Clinical psychologist reveals controversy behind mental health diagnosis system

One of the biggest causes behind the apparent rise of mental health problems could be the way we identify and diagnose them, says author Dr Lucy Johnstone, who has spent many years working in the NHS as a clinical psychologist and is now an independent trainer. 

To the uninitiated, the current (medical) diagnostic system is based on an American Psychiatric Association-published book called DSM 5, or to give its full, seductive name ‘Diagnostic and Statistical Manual of Mental Disorders, Fifth Edition’.

There is a similar manual published by the World Health Organisation, known as ICD, or the International Classification of Disorders.

It lists all the mental health issues anyone could ever suffer from and helps psychiatrists match ‘symptoms’ to diagnostic criteria and, hopefully, treatment.

Diagnosis is the foundation of the psychiatric system, both theory and practice, and as you may have guessed, the latest edition of DSM is the fifth, with updates being developed every few years by a committee of psychiatric experts and senior mental health professionals.

Over 400 different mental health issues are listed in DSM 5 under four broad categories: ‘psychotic’ disorders (schizophrenia, bipolar, paranoia); ‘neurotic’ disorders (depression, anxiety, anorexia); ‘personality disorders’ (borderline personality disorder, psychopathy); organic disorders (dementia)

Dr Lucy Johnstone

But, as Lucy asserted in her recent talk at the December 2018 Thrive Conference, many of these listed issues, some existing and others recently expanded upon in the 2013 DSM 5 update, are actually expanding the field of official ‘mental illness’ and contributing to reports of an alarming rise of mental ill health.

Even more worryingly, there is no reason to suppose that these are scientifically valid categories in the first place.

The problem lies within the criteria contained within the DSM manual. Rather than listing precise symptoms based on medical research and shown to link to biological dysfunctions or signs, most so-called ‘mental disorders’, such as Borderline Personality Disorder (BPD) are based on subjective judgements, although the distress is very real.  



‘(The DSM 5 BPD diagnostic criteria) are a long way away from what one would normally think of as medical symptoms…this is not “I have a rash, I have a pain, I have a stomach upset” This is simply a set of social judgements describing certain aspects of thinking, feeling and behaviour,’ said Dr Johnstone, giving an example of the fallibility of the DSM system.

‘Add in the well-known fact that many people who have been given this label have histories of extreme trauma and abuse, and these reactions, although problematic, become understandable. It’s not surprising that people with a history of abuse are angry and distrustful.

‘So, the argument would be that although the process is dressed up in medical language. these are social, subjective judgements about unusual and, from somebody’s point of view, undesirable ways of thinking, feeling and behaving.’

Already flawed, the 2013 update to the DSM series was mired in controversy and elicited outcries from many mental health professionals who criticised it for the unscientific approach to mental health diagnosis that Dr Johnstone highlights. The quotes below are illustrative of the controversy that ensued.

‘What I saw happening on these committees wasn’t scientific – it more resembled a group of friends trying to decide where they want to go for dinner. One person says “I feel like Chinese food” and another person says “No no, I’m really more in the mood for Indian food” and finally after some discussion, they all decide to go have Italian’. Klein and Garfinkel, both quoted in ‘Cracked: why psychiatry is doing more harm than good’, James Davies, 2013)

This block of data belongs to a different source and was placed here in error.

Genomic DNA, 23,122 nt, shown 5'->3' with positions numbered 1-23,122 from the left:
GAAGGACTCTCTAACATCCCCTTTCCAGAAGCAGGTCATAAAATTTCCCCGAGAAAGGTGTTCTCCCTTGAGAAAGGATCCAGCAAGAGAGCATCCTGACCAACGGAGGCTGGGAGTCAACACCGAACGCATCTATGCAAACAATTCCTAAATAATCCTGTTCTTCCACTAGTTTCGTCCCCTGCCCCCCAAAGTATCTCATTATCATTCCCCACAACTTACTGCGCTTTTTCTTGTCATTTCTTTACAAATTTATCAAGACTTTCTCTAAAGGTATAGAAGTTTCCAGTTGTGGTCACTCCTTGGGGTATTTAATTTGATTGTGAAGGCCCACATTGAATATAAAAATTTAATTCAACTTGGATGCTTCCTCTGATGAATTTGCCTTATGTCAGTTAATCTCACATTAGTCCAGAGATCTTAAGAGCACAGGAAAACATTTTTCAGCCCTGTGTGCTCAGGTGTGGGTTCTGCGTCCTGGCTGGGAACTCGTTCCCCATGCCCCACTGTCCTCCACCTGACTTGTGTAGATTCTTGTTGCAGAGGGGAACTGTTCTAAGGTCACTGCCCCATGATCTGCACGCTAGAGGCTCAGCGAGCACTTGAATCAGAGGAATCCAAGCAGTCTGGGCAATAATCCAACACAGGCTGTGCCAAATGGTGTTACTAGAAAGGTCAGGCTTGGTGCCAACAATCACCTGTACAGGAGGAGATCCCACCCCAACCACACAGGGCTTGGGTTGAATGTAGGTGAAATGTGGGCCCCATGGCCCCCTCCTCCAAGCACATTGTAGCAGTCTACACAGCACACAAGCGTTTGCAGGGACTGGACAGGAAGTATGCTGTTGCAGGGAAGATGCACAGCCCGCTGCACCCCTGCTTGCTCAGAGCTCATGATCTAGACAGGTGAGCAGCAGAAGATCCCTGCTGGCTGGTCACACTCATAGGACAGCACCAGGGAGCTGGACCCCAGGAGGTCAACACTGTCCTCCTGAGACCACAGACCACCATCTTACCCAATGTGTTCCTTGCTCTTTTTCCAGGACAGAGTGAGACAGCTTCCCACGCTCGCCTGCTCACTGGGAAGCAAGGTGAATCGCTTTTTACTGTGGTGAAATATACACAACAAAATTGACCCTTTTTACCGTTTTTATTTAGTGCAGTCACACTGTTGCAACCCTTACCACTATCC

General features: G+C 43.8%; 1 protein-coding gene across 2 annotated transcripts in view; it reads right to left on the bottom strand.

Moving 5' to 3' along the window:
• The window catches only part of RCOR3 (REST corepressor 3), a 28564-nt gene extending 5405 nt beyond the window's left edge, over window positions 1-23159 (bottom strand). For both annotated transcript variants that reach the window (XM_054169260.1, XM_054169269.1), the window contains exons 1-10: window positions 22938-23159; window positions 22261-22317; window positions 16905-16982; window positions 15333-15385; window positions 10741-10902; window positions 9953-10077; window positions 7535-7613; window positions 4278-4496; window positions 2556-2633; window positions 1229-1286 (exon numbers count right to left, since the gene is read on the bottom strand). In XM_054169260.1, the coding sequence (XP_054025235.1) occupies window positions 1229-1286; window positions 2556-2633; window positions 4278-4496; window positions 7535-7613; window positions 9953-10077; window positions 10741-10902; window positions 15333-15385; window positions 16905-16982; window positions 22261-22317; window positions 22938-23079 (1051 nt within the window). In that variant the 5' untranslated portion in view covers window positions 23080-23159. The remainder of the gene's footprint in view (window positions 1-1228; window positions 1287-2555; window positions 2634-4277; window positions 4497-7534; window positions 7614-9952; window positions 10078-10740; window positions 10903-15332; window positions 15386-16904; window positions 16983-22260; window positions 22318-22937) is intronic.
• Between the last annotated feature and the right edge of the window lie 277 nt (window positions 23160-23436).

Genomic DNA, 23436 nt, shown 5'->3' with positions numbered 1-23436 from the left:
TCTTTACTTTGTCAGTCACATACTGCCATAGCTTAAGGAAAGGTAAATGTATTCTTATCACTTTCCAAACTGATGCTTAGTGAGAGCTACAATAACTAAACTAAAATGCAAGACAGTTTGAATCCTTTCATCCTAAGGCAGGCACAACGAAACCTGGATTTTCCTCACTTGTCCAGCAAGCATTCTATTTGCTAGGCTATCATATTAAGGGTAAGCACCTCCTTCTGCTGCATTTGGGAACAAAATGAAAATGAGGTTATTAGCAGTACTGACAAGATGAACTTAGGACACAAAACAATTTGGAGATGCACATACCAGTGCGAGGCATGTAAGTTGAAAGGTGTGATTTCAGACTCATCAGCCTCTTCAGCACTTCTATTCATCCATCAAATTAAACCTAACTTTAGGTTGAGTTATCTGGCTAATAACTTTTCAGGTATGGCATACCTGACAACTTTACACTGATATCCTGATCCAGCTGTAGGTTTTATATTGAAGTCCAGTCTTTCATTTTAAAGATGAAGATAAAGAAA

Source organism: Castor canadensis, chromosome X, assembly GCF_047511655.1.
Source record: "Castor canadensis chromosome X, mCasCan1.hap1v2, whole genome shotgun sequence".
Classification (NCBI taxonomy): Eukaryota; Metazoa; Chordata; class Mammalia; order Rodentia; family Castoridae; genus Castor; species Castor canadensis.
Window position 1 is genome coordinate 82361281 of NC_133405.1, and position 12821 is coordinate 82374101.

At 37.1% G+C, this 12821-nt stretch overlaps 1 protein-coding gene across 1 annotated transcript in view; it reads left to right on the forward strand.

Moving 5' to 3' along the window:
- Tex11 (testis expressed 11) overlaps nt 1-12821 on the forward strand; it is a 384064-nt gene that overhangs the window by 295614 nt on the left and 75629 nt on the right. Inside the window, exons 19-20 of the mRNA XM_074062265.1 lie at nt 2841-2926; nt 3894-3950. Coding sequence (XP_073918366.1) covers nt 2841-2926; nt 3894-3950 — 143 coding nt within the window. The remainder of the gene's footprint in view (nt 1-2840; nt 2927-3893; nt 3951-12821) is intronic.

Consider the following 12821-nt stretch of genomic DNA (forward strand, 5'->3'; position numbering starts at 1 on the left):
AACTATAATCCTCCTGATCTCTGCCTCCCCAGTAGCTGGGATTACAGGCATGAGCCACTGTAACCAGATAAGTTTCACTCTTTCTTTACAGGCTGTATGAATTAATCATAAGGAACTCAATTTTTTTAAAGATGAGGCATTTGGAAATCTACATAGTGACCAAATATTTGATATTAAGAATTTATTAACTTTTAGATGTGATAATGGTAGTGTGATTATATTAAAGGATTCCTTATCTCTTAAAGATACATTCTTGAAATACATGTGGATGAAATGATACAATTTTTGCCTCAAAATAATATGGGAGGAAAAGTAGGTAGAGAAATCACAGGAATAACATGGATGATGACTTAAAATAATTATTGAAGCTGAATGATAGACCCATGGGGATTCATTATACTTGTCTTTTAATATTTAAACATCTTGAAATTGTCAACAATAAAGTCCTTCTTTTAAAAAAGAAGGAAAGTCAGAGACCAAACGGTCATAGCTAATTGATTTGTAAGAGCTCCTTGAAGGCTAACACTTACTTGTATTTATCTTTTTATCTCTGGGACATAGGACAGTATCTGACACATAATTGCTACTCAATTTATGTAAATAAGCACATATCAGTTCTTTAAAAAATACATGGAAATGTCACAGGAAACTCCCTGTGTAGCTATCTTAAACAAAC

Dr Allen Frances, Chair of DSM IV committee said: ‘DSM 5 will radically and recklessly expand the boundaries of psychiatry…There is no reason to believe that DSM-5 is safe or scientifically sound.’ And: ‘There is no definition of a mental disorder. I mean, you just can’t define it. It’s bullshit’

Dr Steven Hyman, former NIMH director : DSM is ‘totally wrong, an absolute scientific nightmare.’

The Division of Clinical Psychology of the British Psychological Society even had their say in 2013, when they published a Position Statement entitled Classification of behaviour and experience in relation to functional psychiatric diagnoses: Time for a paradigm shift which called for an end to the diagnostic model of emotional distress.

But DSM 4 sold over a million copies since launching in 1994 and DSM 5, despite these failings, is expected to

DSM 5 – ‘A scientific nightmare’

do at least as well. Tens of millions of people will be diagnosed and treated over the next decade or two using the criteria described in damming terms above.

So why is this a problem? Surely getting someone diagnosed is helpful for recovery? Not so to a large extent, Dr Johnstone finds.

‘There is a great deal of research to suggest that psychiatric diagnosis obscures personal meaning, it damages your sense of identity…being mentally ill is not a valued personal identity. It undermines your agency – ‘that’s why I’m like this and there’s not a lot I can do about it’ – and it takes away hope as many so-called mental illnesses are said to be life long.’

Add this to the fact that many existing interventions for issues such as those labeled as BPD are ineffective (we’ve written extensively on why many current treatments don’t work) and the appalling rise in people suffering mental ill health becomes understandable.

People are being diagnosed through an unscientific process, and then treated with drugs that are no better than placebo in many cases, leaving people trapped in a hopeless cycle that too often lasts years or decades.

Underpinning some of these diagnoses is also the long-discredited idea that there is a chemical imbalance in the brain or some dysfunction in the body that causes mental distress. These assumptions  form the basis of the many mental health campaigns that are seen in the media. The implication of the ‘illness like any other’ messages is that you are different, you are biologically flawed in some way, you need to rely on expert advice.

These campaigns are of particular concern for Dr Johnstone. “There is a lot of research to show that, at some level, this message, which carries the theme that you are biologically different – your genes, your biochemistry – increases stigma and decreases hope for recovery. It doesn’t increase people’s sense of agency – it doesn’t move them forward.”

It’s now easy to see how someone who has a diagnosis imposed on them can be sucked into a never-ending cycle of mental ill health and increasing lack of agency over their life, especially when mental health professionals, however well-intentioned, fail to question the diagnostic approach.